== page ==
Born John Daniel Singleton on January 6, 1968 in Los Angeles, California. Singleton grew up in South Central Los Angeles and his work as a film director, producer and screenwriter often depicts these turbulent, often violent roots.
He studied screenwriting at the University of Southern California's School of Cinematic Arts, winning three writing awards from the university, which lead to a contract with Creative Artists Agency during his sophomore year.
In 1991, Columbia Pictures bought his script for Boyz n the Hood and budgeted it at $7 million. The film portrayed life in crime–ridden South Central L.A. and was nominated for an Academy Award for Best Director in 1991, making Singleton the first African-American and the youngest person ever nominated for the award. The film also garnered a nomination for Best Original Screenplay.
Singleton followed the win with Poetic Justice in 1993 and Higher Learning in 1995. Both films examined modern race relations, and while they enjoyed success at the box office, they were not as highly praised by critics as his debut effort.
Subsequent works include 1997's historical drama Rosewood, 2000's Shaft remake starring Samuel L. Jackson, and 2001's Baby Boy. In 2005, he produced the critically acclaimed indie film Hustle & Flow and directed the box office hit Four Brothers.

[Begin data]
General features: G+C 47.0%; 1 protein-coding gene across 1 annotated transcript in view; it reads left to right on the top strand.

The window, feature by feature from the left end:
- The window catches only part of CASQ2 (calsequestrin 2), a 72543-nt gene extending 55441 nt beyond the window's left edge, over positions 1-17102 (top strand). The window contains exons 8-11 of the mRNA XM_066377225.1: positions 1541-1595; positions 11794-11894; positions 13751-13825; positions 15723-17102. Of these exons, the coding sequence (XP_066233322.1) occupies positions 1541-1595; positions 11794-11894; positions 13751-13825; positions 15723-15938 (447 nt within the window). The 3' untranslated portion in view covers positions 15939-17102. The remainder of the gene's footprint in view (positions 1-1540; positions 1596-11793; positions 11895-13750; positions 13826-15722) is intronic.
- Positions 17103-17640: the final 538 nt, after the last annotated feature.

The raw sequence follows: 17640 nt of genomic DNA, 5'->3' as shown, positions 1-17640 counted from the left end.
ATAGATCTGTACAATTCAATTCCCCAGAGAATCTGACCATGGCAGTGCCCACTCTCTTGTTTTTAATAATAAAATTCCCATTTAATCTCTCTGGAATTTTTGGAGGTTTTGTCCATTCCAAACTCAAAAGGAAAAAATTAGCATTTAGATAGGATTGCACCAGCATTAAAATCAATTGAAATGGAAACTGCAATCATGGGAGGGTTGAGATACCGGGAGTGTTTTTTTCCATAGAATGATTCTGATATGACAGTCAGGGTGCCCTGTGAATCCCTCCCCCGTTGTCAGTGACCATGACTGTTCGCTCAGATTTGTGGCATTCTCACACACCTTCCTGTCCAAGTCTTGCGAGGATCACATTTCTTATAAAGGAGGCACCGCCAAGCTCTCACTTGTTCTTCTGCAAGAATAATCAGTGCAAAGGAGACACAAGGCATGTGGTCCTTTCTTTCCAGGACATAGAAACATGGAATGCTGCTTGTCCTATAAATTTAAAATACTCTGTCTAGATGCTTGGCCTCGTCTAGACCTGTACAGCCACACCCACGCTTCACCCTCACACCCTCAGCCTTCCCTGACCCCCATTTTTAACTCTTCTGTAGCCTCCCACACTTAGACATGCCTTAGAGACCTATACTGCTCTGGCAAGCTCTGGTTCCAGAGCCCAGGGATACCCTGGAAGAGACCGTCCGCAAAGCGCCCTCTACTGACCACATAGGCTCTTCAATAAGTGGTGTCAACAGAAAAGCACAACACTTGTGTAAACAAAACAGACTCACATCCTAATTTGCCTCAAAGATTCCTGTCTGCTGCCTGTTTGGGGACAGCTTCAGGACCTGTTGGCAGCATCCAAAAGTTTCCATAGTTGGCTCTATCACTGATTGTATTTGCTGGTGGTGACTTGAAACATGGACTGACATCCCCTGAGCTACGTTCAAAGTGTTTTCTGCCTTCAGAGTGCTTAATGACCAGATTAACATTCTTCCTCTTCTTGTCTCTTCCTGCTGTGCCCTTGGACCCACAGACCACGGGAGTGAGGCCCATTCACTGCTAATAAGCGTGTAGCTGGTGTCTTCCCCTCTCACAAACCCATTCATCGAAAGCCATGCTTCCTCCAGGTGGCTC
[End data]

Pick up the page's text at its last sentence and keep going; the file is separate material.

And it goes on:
Singleton was married to Ghanaian princess and actress Akosua Cyamama Busia from 1996 to 1997; they have a daughter.
On March 19, 2014, Singleton criticized popular studios for “refusing to let African-Americans direct black-themed films”. Singleton told an audience of students at Loyola Marymount University “They ain't letting the black people tell the stories.”
He also added, “They want black people [to be] what they want them to be. And nobody is man enough to go and say that. They want black people to be who they want them to be, as opposed to what they are. The black films now ‐ so-called black films now ‐ they're great. They're great films. But they're just product. They're not moving the bar forward creatively. … When you try to make it homogenized, when you try to make it appeal to everybody, then you don't have anything that's special.”
January 6, 1968
April 28, 2019
- Lacking tools like cameras or camcorders to tell stories, John would draw animated stories in a notepad with his favorite superheroes.
- After watching a 20/20 special on the making of Close Encounters of the Third Kind with Steven Spielberg, John realized he wanted to be a director.
- John cited August Wilson as his inspiration for becoming a screenwriter, after seeing his Tony Award-winning play, Fences.
- Three weeks before he went to college, John met Spike Lee during a screening of his film She's Gotta Have It. Already filled with confidence in his abilities, John told Spike Lee, “Watch out for me, I'm coming!”
- While attending the school, John pledged Kappa Alpha Psi, one of five historically black fraternities included in the Divine Nine (made up of five black fraternities and four black sororities).
- The original title for Boyz N The Hood was Summer of ‘84. Russell Simmons was one of the initial people who read his script, looking to get it produced.
- Some of his favorite storytellers are Orson Welles, Francois Truffaut, Akira Kurosawa, Gordon Parks, John Cassavetes, Martin Scorsese, and Francis Ford Coppola.